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Flaw in Outlook for Android Allows for Data Theft

A vulnerability recently addressed in Outlook for Android allows an attacker to steal information from the affected device.

A vulnerability recently addressed in Outlook for Android allows an attacker to steal information from the affected device.

The vulnerability, Microsoft reveals, resides in the manner in which Outlook for Android parses specifically crafted email messages. To exploit the flaw, an authenticated attacker needs to send a specially crafted email message to the victim.

“The attacker who successfully exploited this vulnerability could then perform cross-site scripting attacks on the affected systems and run scripts in the security context of the current user,” the software giant explains in an advisory.

Tracked as CVE-2019-1105, the vulnerability was addressed last week “by correcting how Outlook for Android parses specially crafted email messages.”

F5 Networks security researcher Bryan Appleby, who reported the flaw to Microsoft, explains that the issue begins with the ability to embed an iframe into the email message.

JavaScript within the code would have no restrictions in Outlook on Android, being able to access cookies, tokens, and even some emails, which could also be sent back to a remote attacker.

“This kind of vulnerability could be exploited by an attacker sending an email with JavaScript in it. The server escapes that JavaScript and does not see it because it’s within an iframe. When delivered, the mail client automatically undoes the escaping and the JavaScript runs on the client device,” the researcher notes.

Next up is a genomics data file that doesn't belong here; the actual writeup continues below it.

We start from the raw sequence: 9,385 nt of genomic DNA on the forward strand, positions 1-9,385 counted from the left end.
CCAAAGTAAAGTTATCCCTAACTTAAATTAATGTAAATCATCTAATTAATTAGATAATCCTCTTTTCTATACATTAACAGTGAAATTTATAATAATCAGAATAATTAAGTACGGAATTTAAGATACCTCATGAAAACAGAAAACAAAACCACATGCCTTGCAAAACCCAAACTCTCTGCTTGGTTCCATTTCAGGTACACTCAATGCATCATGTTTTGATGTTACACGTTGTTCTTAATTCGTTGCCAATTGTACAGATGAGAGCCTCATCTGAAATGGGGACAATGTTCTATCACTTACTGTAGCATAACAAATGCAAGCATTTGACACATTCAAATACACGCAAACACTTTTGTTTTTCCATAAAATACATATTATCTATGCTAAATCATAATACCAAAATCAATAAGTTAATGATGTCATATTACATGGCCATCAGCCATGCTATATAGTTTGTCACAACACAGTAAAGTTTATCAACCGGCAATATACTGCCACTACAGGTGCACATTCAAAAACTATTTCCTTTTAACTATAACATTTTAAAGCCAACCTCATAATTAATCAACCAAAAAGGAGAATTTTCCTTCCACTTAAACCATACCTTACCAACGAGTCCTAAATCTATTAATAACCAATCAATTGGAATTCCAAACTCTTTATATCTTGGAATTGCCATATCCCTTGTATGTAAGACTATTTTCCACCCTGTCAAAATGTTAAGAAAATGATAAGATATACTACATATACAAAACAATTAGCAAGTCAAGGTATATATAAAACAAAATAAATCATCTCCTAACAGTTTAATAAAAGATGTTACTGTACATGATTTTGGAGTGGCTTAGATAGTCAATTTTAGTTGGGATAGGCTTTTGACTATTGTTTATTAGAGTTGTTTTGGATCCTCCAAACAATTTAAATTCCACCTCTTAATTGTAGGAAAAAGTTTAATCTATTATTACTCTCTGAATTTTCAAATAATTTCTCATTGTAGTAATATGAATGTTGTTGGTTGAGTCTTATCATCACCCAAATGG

The stored XSS allows the attacker to perform whatever action they desire, including stealing information and exfiltrating data.

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“An attacker can send you an email and just by you reading it, they could steal the contents of your inbox. Weaponized, this can turn into a very nasty piece of malware,” the researcher notes.

The issue was initially discovered in December 2018, and Microsoft was immediately alerted on the matter. However, because the security team could not reproduce the bug, the vulnerability remained unpatched.

“[I] thought about how to extract the rendered HTML from the app. I realized that the key was the bug itself! The bug let me steal data from the app—I could use it to read and extract the HTML,” Appleby explains.

The researcher then discovered that the bug occurred in the client-side code, where it made phone numbers clickable. Due to localization settings, the bug would trigger only if the phone number was recognized as valid.

A new proof-of-concept (PoC) was submitted to Microsoft at the end of March, using a full US phone number format, which allowed the company’s security team to reproduce the bug and confirm its existence.

“It is always important for both individual and enterprise users to keep their applications up to date in order to lower the risk of exploitation of known vulnerabilities. It’s also important to seek and report security vulnerabilities, so we can all have safer products—and, obviously, keep our systems patched to avoid getting burned by these new holes when they are released,” the researcher concludes.

Related: Microsoft Patches Privilege Escalation Flaws Disclosed by ‘SandboxEscaper’

Related: Microsoft Patches Critical Vulnerabilities in NTLM

Written By

Ionut Arghire is an international correspondent for SecurityWeek.

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